Thread should also feed off the end of the spool. If the spool has to turn or spin to deliver the thread, this will add extra drag (increased tension) to the thread.
Another device commercial embroiderers often use is to thread the metallic through a styrofoam peanut. I have not personally tried this and I wonder how it might contribute to static. I have sometimes allowed the thread to run through my fingers for a similar effect.
One more thing that can impede thread delivery is a rough spot on the cone or spool. Fine sand paper or an emery board can smooth off any offending snaggers.
Slow the machine down
Yes, I know many machines can stitch at 1000 or more stitches per minute. However, the down side to speed is increased thread tension and increased friction, which produces heat. These factors work together to increase thread breaks. I usually run my machines around 600 - 750 spm.
Monitor machine tensions
You may find you get improved quality by loosening the tensions slightly. Whenever the machine tech services my multi-needle machine, he likes to tighten the tensions too much. Most of my home machines also seem to be set tighter than necessary. Do note that just because your tensions are balanced properly, doesn't mean that they aren't both too tight! If you need to adjust the bobbin tension, it's smart to get a second bobbin case just for embroidery that you can leave set the way you like it.
Also metallic threads have more drag and sometimes this extra drag will cause thread breaks. On a multi-needle machine, the main culprit is the pre-tensioner springs. You may want to purchase an inexpensive Thread Tension Gauge and measure the tension on different types of thread when they are running optimally. Track these values in a small log book so you can reset as needed.
Make sure your machine is clean, with no rough spots
If you've broken needles by hitting the throat plate, a rough edge can be abrading threads as you stitch. The thread gets flossed through the eye of the needle multiple times and if it's catching or rubbing against rough spots, thread breaks increase.
Any buildup of gunk in your machine can decrease performance with any thread and cause tension issues. If you can't clean these areas yourself, be sure to get your machine serviced on a regular basis.
Always test your designs first using the threads you intend to use and on the fabric (or similar) and backings you intend to use. Depending on your thread choices, you may find that too many metallics overpower the design and that some metallics don't stitch well in areas of shorter stitches or tighter densities. This is especially true if your metallic thread is thicker or coarser than the thread the design was digitized for. Learn more about how designs are constructed in Anatomy of A Design: How to Think Like a Digitizer.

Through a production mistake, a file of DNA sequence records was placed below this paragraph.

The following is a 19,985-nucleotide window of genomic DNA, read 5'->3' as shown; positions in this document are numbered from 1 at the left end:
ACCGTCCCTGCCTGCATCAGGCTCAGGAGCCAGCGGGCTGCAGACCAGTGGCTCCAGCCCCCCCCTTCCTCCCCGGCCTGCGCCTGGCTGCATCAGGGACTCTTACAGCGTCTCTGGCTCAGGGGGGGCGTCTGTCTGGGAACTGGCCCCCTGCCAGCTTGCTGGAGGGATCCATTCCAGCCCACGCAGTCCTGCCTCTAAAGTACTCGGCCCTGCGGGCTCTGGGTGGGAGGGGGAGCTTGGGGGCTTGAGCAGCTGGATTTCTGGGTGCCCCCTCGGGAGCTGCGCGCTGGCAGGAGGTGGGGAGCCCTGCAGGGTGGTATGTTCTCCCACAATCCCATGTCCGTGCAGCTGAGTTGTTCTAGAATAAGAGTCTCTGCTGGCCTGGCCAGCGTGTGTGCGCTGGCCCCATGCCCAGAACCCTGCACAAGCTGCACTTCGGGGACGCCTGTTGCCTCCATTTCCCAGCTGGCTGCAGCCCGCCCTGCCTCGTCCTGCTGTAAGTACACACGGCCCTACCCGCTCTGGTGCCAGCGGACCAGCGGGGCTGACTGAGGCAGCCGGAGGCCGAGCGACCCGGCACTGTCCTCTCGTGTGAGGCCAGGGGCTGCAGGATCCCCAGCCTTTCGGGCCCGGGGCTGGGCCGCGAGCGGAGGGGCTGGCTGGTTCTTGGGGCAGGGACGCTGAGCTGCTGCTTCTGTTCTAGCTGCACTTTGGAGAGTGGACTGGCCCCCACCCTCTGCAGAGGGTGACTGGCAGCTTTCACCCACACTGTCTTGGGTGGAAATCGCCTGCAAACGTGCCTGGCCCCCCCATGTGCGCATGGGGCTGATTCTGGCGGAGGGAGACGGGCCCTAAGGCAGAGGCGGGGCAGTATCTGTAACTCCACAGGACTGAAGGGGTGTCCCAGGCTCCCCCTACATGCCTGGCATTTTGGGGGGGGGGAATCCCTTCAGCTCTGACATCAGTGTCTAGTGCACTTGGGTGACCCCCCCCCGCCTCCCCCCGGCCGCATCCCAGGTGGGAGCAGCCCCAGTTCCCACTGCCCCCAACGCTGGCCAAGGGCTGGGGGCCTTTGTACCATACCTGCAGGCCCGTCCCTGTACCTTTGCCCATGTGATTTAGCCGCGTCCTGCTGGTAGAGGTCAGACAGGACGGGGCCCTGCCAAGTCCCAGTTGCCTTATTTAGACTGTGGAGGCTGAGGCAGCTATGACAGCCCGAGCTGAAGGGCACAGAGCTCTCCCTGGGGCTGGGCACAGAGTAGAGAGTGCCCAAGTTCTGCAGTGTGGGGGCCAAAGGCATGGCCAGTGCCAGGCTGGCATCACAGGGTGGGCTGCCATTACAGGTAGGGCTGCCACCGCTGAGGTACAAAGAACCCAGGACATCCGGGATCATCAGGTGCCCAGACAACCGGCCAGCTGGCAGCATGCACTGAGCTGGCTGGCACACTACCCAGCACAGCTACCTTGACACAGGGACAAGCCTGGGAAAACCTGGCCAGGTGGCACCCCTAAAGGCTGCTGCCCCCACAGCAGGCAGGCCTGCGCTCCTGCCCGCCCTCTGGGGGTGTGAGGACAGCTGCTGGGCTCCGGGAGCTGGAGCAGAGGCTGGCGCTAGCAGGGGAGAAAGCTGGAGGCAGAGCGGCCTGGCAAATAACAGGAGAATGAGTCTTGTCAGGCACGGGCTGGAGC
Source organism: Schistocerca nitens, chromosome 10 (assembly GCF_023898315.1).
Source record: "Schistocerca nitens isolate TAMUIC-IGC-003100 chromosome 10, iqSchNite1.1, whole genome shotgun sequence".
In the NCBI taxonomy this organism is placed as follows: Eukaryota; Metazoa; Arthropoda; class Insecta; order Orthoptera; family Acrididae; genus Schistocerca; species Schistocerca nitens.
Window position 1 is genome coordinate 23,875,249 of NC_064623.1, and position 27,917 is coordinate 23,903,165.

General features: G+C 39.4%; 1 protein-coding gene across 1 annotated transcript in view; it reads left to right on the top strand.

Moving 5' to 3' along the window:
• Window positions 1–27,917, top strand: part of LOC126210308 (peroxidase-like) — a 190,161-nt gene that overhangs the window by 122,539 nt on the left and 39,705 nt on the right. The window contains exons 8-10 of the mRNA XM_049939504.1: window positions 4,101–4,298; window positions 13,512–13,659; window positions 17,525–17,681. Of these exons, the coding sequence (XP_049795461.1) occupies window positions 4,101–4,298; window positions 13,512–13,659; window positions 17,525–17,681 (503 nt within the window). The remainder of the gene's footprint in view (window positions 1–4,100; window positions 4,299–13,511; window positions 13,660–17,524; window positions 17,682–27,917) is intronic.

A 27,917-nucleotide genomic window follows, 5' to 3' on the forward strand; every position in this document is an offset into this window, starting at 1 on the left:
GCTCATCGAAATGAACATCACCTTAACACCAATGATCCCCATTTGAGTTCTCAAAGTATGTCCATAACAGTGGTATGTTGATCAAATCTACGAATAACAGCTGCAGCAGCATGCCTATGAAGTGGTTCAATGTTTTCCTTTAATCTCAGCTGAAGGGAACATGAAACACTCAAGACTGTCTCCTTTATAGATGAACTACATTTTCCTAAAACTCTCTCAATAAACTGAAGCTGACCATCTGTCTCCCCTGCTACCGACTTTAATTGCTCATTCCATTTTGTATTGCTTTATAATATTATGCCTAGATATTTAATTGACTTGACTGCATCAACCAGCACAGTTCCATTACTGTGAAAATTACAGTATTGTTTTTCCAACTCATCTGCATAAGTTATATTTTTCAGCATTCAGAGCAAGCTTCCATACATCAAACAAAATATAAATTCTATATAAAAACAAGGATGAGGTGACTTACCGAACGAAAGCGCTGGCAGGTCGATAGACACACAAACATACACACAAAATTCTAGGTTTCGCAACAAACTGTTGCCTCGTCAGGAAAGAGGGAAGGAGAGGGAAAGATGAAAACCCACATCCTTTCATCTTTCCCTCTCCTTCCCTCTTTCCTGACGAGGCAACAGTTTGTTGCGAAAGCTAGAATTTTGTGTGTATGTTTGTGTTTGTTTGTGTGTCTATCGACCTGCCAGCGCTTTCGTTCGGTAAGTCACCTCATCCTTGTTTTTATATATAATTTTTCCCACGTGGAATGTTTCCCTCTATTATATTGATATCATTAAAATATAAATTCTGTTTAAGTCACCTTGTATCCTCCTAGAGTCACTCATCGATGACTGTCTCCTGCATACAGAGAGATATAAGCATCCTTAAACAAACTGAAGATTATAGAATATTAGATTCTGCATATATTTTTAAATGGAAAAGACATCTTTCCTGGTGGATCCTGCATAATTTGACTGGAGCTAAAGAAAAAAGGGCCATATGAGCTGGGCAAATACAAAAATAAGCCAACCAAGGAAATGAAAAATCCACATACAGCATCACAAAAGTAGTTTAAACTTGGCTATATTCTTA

In general, many lace designs in particular are composed of very short stitches. You will need to be quite selective with metallic thread to find one that sews well. I've had great success with SoftLight on these designs, even running two threads through the needle (size 90) for my Mock Crochet Snowflakes.
And just like needles and thread, you'll get better results from well digitized designs!
Fabric and backing choices
When working with any decorative threads, it's wise to consider the fabric you'll be stitching on. Generally, knits are more forgiving than wovens. Their stretchy nature is just more accommodating and flexible than a tightly woven fabric. While we often talk about embroidery "on" a particular item, in reality, we are embroidering "though" it. Plus, every needle penetration except the first and last has two threads in it – one going in and the other coming out. Very tightly woven fabrics don't have a lot of space between their fibres to accommodate more thread and these fabrics can abrade specialty threads. Softer backings are also kinder to these threads than stiffer ones.
Post embroidery care
You'll have longer lasting beautiful embroidery if you machine wash in cold water on a delicate cycle and avoid bleach and optical brighteners. Press from the wrong side with a press cloth or soft towel. using a low temperature.
For any specialty thread, please refer to the manufacturers care information. Some threads cannot be dry cleaned, for example.
Haven't tried metallics yet?
If you have fallen prey to the idea that metallics are too troublesome for embroidery, I hope you've revised your opinion somewhat! Metallic threads can add that special zing to a design and are especially nice for holiday items. With a well digitized design, a good metallic, along with the rest of the tips listed here – which are pretty much standard tips for any embroider, you should be able to get an excellent result!